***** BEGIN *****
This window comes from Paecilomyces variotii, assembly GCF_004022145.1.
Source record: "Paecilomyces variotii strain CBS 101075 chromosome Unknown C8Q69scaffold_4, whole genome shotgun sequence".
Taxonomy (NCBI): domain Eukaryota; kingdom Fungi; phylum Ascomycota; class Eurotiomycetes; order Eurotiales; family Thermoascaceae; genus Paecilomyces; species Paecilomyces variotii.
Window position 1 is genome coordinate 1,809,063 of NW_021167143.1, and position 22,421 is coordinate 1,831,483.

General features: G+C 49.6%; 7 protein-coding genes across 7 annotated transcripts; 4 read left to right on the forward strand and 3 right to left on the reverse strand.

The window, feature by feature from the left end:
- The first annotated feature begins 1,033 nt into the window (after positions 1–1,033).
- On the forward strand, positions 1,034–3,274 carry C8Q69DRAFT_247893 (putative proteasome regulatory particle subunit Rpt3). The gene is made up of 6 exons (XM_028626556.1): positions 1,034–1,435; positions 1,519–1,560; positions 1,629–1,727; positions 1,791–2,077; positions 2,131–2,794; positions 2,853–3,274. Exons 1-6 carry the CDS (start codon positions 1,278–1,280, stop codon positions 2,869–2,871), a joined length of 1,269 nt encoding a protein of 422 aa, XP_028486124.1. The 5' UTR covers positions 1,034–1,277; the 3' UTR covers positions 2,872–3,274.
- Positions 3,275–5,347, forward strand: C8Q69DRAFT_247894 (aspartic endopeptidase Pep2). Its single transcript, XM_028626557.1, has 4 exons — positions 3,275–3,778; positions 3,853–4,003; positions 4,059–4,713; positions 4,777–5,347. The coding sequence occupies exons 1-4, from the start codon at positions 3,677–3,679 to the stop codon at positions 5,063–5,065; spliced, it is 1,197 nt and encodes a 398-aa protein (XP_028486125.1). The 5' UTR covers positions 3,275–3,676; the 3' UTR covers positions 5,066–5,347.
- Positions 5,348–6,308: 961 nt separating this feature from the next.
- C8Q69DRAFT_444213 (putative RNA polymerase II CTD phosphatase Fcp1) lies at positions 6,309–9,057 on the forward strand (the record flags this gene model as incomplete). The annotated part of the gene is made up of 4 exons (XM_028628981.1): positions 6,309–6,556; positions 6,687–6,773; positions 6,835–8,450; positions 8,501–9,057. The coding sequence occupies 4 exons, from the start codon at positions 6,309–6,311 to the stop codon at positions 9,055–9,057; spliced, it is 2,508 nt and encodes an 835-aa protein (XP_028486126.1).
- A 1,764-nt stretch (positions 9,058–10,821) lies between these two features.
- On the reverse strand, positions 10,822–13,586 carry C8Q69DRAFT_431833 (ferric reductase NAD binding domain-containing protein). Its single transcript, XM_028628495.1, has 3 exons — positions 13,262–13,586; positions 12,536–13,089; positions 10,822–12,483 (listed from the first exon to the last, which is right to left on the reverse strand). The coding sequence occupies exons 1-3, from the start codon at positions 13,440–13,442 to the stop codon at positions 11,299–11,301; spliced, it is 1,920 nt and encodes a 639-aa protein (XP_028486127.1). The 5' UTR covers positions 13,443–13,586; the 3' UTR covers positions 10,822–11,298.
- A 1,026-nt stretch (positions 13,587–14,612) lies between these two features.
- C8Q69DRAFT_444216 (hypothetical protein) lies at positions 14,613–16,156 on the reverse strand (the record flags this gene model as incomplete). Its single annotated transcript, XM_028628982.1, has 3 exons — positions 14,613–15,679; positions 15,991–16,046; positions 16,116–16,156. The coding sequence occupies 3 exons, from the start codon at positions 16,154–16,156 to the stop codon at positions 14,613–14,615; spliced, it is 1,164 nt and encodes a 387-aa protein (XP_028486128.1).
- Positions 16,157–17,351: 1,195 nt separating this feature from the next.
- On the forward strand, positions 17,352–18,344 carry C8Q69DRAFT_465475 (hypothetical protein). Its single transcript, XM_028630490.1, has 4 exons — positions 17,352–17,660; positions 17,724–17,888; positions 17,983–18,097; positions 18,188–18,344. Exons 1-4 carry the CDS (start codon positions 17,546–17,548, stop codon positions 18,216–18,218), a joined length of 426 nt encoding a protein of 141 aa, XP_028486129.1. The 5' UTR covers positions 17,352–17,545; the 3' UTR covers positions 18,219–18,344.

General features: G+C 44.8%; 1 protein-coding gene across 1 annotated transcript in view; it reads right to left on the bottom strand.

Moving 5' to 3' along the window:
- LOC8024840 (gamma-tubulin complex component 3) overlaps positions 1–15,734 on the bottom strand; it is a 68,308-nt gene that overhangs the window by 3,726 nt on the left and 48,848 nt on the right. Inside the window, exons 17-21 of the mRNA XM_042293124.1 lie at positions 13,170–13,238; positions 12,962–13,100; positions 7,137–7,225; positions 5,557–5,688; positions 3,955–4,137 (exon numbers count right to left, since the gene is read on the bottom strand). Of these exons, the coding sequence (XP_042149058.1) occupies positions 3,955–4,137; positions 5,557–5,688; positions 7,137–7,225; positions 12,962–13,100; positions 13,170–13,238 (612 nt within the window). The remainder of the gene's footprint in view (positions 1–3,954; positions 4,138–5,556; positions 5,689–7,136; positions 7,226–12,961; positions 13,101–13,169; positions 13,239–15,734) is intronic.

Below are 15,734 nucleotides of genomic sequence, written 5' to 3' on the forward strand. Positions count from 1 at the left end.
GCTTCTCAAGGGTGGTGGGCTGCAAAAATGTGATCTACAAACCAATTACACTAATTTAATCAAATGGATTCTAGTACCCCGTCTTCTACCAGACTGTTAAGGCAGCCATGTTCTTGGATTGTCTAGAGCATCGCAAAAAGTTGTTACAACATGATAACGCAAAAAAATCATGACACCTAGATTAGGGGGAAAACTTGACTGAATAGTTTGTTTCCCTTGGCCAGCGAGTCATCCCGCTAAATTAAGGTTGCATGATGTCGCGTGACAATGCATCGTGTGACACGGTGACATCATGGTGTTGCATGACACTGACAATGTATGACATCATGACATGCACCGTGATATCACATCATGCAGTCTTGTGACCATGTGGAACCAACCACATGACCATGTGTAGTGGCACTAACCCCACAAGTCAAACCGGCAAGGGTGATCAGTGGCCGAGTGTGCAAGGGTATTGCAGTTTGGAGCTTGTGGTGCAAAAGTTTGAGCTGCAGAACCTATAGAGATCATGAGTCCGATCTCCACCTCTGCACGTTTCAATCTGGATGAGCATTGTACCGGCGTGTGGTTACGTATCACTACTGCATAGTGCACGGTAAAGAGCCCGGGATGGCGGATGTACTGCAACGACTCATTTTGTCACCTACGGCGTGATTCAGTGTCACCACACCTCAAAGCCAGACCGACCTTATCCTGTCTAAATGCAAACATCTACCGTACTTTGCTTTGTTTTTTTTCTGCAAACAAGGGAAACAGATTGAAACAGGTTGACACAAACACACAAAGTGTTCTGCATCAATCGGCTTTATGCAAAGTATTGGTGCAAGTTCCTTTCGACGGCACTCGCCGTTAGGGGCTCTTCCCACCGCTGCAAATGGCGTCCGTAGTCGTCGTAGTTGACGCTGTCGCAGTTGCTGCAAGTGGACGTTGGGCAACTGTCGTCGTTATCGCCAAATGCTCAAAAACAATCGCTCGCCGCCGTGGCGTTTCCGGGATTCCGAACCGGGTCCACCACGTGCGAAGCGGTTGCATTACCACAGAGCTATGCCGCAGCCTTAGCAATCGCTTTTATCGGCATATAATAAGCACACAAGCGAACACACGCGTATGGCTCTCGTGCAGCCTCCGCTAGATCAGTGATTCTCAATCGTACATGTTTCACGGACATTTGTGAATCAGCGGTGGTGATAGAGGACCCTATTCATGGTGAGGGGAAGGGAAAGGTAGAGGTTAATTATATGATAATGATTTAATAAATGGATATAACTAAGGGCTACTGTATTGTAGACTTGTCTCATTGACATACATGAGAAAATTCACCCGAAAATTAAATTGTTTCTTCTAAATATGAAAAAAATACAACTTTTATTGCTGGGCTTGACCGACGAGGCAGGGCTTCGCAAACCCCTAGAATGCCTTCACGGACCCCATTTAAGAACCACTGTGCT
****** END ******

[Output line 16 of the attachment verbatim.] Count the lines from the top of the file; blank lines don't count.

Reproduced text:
- Positions 16,157–17,351: 1,195 nt separating this feature from the next.